In remarks at the Hyatt, Gonsalves also alluded to the possibility of corruption in the judiciary, saying that it has to rend the courts from practitioners of the law.

“We are not going to address this problem (of crime and violence) very seriously unless we speak about uncomfortable things and take action regionally unless we talk about these uncomfortable matters,” he said.

“The criminal justice system in this region is increasingly becoming controlled by criminal lawyers – sorry – lawyers who practice criminal law. I don’t mean that they are themselves criminals.”

He said judges have allowed too many lawyers to control the court system under the guise of protecting the rights of the accused, utilising delays and shortcomings in the courts as a strategic part of their defence.

Barbados PM Mia Mottley – an attorney – in a similar thread spoke toward limiting the amount of familiarity between judges and lawyers, in her first contribution in the symposium.

“We need to start rotating judges and magistrates in the region to ensure that there is not the familiarity with counsel and other circumstances which we take for granted,” she said.

Strengthen laws to fight corruption

Holness said that while there wasn’t an in-depth examination of corruption and the way it affects crime and violence, it was addressed through a point of view that laws needed to be strengthened, in order to deal with new crimes that older laws did not perceive.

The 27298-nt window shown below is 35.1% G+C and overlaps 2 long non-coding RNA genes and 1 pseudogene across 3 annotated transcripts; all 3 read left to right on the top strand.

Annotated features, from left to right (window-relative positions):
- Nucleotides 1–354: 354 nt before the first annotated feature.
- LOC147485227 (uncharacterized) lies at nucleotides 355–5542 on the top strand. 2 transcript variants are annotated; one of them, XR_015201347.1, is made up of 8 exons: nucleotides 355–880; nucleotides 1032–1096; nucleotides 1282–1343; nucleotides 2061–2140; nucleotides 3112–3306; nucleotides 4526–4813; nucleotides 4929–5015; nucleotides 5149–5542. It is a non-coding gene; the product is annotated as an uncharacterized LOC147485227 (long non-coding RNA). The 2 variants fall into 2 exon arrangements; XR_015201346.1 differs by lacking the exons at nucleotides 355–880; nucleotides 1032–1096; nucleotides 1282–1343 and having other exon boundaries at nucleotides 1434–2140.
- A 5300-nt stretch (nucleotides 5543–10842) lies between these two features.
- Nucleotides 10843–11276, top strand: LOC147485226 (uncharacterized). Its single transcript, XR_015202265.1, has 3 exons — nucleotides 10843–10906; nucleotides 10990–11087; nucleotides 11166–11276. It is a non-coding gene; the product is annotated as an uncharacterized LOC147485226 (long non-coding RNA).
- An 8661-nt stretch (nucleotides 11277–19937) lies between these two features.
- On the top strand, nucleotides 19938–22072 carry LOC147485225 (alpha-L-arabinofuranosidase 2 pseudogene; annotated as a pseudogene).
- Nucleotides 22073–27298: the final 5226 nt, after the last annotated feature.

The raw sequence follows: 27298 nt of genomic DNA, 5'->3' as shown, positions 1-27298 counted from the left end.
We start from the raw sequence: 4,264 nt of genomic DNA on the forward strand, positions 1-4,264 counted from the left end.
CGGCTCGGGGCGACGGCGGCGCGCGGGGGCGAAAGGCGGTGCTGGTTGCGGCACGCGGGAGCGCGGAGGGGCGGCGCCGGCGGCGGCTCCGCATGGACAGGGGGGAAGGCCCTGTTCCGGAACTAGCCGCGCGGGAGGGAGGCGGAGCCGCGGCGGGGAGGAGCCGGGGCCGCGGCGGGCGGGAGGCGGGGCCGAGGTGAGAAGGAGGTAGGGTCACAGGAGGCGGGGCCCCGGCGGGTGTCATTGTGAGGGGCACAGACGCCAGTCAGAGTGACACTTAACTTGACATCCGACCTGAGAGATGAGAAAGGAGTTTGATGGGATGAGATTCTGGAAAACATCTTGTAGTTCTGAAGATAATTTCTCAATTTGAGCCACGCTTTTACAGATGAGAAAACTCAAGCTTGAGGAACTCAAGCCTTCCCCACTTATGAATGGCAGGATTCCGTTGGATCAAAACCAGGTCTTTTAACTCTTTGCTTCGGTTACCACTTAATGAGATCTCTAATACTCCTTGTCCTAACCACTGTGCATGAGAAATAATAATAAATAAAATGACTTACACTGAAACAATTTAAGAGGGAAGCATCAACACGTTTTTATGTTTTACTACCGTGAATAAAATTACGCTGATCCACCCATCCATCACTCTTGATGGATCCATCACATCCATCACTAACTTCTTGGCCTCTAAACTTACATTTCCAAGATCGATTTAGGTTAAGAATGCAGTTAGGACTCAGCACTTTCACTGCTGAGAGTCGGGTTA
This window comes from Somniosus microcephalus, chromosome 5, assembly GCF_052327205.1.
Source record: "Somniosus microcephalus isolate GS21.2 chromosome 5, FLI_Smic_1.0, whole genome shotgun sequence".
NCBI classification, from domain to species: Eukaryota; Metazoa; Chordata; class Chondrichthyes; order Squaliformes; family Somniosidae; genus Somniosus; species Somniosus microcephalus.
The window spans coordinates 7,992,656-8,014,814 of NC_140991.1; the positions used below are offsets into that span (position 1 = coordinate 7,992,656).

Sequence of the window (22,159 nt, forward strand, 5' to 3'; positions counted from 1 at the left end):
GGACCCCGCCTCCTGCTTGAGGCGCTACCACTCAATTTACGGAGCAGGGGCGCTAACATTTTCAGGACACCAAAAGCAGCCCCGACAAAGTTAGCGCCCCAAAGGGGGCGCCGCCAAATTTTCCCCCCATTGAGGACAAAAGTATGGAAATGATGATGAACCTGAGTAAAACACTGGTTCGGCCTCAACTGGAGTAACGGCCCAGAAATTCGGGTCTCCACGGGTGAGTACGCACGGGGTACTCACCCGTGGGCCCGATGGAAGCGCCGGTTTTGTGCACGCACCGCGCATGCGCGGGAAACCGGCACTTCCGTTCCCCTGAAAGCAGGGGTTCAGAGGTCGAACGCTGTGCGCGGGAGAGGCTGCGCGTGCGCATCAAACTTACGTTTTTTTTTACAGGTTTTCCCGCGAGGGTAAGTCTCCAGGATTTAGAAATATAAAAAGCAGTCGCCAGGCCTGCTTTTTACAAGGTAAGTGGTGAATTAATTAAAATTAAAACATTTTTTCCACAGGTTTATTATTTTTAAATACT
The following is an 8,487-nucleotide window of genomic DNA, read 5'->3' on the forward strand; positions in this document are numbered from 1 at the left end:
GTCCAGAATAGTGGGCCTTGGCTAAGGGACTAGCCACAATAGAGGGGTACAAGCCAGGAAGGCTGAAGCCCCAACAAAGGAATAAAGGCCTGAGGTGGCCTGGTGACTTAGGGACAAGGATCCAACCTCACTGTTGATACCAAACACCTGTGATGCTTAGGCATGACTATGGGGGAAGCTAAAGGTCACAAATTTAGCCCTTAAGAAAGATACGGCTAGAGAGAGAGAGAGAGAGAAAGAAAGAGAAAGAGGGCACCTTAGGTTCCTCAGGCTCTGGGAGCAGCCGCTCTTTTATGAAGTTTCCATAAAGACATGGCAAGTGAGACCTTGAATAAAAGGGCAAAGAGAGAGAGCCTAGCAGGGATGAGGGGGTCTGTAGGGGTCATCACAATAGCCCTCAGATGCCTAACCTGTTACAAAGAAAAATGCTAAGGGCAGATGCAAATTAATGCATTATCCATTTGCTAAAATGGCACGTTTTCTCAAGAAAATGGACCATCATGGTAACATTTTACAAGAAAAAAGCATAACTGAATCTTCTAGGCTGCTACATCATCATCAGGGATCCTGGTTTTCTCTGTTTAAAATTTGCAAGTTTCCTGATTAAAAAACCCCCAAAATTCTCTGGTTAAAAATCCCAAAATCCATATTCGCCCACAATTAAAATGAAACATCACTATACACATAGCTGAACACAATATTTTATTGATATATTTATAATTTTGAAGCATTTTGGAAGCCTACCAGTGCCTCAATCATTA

“We are dealing with things now like cybercrime, but we are also dealing with financial crimes. We are also dealing with a new type of criminal activity – the organised criminal activity whose deliberate and sole purpose is a business model designed to weaken the state to create space in which they can carry out illicit activities; and in fact that is one of the root causes of corruption so, indirectly, strengthening our legislative framework will treat with the matter of corruption and these new types of criminal activity.”

A Global Americas report on corruption indicated that in 2016, one in three people paid a bribe to access a service. Bribes alone are estimated to cost the globe at least US$2 trillion annually or two per cent of the global GDP.

In 2020 a report from the Commonwealth illicit financial flows cost developing countries around the world, including Caricom nations, US$1.26 trillion per year.

“Like the (covid19) pandemic which countries are fighting to control, corruption inflicts huge human and financial costs and puts in grave jeopardy the well-being of the most vulnerable,” said Commonwealth Secretary-General Patricia Scotland. “Corruption is a serious crime which undermines social and economic development in all societies.”

Jai Leladharsingh, coordinator of the Confederation of Regional Chambers called on Caricom to set up a regional task force for addressing organised crime, corruption and to engage in intelligence sharing to make the necessary dents and reductions in reducing crime on a regional level.

“This task force must work with regional governments to enhance the levels of international security assistance, including assessing satellite technology from the developed world,” he said.

In 2022 Jamaica was identified as the fifth most corrupt country in the Caribbean behind Haiti, the Dominican Republic, Guyana, and TT.


"Corruption a tough topic for Caricom leaders"